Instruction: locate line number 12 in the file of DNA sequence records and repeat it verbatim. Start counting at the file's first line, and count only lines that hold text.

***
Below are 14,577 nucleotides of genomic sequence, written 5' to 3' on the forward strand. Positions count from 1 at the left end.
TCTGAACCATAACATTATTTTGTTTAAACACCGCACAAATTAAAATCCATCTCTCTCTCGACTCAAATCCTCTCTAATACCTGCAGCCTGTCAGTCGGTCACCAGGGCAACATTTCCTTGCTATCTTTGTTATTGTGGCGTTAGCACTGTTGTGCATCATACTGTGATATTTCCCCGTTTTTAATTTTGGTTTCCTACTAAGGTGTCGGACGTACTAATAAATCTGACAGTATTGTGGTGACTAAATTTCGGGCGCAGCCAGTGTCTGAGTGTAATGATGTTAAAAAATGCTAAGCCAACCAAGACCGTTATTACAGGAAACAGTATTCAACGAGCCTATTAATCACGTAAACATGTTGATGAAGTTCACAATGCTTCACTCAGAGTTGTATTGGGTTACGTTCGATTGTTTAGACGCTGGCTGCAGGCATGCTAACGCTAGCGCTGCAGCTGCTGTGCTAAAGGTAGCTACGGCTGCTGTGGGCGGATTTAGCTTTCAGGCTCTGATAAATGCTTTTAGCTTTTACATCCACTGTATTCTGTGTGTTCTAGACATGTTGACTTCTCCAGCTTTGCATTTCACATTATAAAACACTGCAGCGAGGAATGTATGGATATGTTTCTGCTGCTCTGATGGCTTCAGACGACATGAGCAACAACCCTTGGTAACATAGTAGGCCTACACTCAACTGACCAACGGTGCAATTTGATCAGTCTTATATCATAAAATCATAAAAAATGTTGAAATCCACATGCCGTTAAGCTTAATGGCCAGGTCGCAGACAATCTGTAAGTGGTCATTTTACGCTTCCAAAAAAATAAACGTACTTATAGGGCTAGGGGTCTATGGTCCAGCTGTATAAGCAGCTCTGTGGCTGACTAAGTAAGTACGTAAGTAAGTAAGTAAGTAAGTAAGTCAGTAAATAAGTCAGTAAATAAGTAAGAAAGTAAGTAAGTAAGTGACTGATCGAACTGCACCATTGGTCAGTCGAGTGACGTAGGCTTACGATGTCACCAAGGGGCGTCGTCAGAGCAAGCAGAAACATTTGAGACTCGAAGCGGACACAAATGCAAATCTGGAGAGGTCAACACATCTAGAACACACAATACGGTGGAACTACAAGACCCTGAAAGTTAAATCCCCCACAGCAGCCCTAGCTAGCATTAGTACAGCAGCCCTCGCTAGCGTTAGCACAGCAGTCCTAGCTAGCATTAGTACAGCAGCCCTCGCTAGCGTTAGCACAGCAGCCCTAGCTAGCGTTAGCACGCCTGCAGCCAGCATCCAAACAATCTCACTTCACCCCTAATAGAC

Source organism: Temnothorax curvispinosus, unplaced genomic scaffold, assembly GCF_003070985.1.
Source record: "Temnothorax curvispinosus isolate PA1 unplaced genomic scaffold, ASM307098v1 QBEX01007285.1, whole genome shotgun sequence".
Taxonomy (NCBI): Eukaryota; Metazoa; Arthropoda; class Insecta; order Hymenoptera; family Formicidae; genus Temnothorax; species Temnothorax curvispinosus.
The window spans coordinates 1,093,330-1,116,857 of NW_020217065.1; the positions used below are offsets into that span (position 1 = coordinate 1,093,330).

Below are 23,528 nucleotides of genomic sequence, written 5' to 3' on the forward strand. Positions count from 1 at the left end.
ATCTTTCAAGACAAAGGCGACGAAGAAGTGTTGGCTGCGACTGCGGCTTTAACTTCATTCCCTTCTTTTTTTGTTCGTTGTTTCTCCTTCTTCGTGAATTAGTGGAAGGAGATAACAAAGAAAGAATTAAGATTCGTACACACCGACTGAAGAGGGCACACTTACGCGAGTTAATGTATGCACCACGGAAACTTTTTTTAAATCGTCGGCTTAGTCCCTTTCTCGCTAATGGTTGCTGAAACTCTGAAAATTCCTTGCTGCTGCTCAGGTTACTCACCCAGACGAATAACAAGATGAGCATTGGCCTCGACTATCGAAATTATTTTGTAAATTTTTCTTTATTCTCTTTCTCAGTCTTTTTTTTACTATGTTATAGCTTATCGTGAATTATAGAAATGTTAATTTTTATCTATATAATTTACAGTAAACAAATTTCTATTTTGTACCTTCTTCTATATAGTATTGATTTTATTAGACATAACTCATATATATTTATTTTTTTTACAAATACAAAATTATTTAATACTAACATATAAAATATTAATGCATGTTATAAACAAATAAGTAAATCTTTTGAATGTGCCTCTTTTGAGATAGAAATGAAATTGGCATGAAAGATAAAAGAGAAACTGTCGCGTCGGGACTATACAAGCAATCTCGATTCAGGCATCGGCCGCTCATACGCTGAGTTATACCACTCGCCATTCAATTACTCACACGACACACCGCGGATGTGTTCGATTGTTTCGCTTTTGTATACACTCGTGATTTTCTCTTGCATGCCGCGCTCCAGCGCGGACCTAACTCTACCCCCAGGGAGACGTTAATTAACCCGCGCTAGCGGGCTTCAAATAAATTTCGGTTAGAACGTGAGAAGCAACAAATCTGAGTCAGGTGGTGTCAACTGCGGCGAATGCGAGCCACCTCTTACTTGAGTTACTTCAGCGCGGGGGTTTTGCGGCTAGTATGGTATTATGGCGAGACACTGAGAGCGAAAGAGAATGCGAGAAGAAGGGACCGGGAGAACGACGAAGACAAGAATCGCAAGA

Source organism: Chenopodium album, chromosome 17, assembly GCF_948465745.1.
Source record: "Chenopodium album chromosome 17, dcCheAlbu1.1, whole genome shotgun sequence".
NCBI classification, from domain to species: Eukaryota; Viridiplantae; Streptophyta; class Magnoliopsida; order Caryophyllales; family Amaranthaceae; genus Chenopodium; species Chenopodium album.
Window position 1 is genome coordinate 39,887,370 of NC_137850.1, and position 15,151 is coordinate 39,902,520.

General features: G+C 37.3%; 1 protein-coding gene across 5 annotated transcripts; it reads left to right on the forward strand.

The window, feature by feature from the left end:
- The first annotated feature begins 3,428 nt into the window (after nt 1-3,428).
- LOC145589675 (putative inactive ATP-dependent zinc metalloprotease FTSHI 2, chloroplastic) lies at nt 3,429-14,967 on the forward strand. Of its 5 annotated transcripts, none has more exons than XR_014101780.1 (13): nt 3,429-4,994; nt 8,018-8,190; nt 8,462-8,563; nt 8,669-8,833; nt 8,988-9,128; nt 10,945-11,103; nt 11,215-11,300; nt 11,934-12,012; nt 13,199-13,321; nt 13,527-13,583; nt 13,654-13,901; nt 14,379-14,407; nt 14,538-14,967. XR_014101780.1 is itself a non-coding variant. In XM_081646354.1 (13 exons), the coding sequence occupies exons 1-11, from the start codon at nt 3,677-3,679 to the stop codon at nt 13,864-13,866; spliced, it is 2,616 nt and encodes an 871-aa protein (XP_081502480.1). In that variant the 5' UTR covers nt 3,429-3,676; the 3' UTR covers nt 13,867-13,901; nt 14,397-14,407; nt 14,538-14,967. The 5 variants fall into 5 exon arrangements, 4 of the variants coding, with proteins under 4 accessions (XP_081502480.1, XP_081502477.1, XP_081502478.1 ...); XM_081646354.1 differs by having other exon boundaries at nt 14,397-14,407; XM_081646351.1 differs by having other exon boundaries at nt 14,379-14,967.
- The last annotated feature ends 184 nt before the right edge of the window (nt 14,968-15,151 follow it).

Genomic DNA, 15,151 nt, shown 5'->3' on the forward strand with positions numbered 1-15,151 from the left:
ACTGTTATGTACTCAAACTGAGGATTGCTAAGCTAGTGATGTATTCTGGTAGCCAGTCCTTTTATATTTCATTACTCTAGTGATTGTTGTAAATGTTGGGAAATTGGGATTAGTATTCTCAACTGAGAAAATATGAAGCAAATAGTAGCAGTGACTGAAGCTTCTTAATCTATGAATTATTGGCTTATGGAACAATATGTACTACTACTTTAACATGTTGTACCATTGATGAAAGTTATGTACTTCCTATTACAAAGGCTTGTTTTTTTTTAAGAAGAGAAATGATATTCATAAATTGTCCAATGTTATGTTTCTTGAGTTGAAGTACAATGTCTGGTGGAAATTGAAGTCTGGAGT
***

Window position 1 is genome coordinate 39,887,370 of NC_137850.1, and position 15,151 is coordinate 39,902,520.